Yesterday I followed a feeling as if it were a map,
a wind sweetened by yellow clover
winning the field, where my mother
as her mother before, planted seeds
by careful measures
timed by the first quarter
of a new moon.
I resisted work they claimed ritual,
clearing gardens choked with purslane
and chicory, our reddened skin brushed
by wings of bees, hours repeating
what was already said.
The days we'd dropped
cloves of garlic, sprigs of dill,
cucumbers, and boiling brine
into jars, how windows
closed with steam. Their songs
about summer in a jar.
Now rain draws me out into a wet yard
arms full of houseplants drunk with winter's gloom,
to see what is imperceptible, a lift of leaves
amid the wash—how my arms want
to reach skyward.
My granddaughter rocks her body
to rhythms in my voice and to stories
I tell her that were whispered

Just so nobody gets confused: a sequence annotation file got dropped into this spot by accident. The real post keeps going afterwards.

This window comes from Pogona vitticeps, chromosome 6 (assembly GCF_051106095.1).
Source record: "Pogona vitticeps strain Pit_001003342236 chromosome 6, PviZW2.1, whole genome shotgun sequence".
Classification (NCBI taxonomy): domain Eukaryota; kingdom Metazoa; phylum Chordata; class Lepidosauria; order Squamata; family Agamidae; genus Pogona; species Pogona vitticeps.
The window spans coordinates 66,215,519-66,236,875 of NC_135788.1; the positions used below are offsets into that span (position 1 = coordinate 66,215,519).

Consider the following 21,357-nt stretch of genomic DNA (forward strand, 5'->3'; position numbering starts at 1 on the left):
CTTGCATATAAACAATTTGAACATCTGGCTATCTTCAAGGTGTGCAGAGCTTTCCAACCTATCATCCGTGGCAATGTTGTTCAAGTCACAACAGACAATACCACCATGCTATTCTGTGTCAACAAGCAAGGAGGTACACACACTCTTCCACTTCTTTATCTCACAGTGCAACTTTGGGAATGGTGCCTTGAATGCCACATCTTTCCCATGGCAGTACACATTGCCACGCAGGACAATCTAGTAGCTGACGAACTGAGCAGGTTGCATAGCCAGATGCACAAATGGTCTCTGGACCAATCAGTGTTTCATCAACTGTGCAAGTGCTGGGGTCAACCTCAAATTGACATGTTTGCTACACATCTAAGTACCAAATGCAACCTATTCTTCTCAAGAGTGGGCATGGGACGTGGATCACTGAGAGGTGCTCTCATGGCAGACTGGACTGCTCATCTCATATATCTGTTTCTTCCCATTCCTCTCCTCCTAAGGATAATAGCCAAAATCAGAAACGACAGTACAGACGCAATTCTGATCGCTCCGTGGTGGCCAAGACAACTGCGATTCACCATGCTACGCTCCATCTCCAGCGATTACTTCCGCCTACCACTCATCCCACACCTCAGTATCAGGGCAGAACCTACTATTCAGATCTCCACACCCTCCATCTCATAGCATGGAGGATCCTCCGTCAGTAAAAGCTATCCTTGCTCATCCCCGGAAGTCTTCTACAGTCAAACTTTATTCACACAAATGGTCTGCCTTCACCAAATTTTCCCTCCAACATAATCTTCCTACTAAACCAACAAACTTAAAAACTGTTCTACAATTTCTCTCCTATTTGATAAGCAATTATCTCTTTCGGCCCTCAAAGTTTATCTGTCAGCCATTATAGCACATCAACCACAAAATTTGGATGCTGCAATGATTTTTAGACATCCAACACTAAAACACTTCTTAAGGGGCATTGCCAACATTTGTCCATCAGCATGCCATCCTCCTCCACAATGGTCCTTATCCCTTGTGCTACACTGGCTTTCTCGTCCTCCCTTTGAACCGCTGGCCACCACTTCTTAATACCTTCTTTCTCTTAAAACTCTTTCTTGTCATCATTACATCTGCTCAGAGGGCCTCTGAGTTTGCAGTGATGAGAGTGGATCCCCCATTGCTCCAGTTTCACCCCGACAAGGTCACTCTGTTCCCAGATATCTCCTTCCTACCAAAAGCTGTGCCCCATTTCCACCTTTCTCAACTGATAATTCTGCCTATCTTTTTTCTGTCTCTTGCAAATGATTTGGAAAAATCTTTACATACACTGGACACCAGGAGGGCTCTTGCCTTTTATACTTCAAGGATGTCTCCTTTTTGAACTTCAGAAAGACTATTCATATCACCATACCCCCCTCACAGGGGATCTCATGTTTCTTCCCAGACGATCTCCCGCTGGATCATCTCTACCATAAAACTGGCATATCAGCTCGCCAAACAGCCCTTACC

in my ears. Once
and happily, I say
there are times I forget
she is not mine
but of mine,
a simple mistake if I call her
by her mother's name,
the same slip
made with me. This tricked-up
memory of mothering
on occasion can make
my breasts ache.
What I know about love floats on periphery;
a grandmother collects rainwater
in a soup pot to soften
a child's hair,
a tangle of strings, comb's careful
part, slow twist
a simple weave.
Karen June Olson is a poet and Professor of Early Childhood Education and the author of Living Midair (2River). She lives in a near century home with her husband and two cats.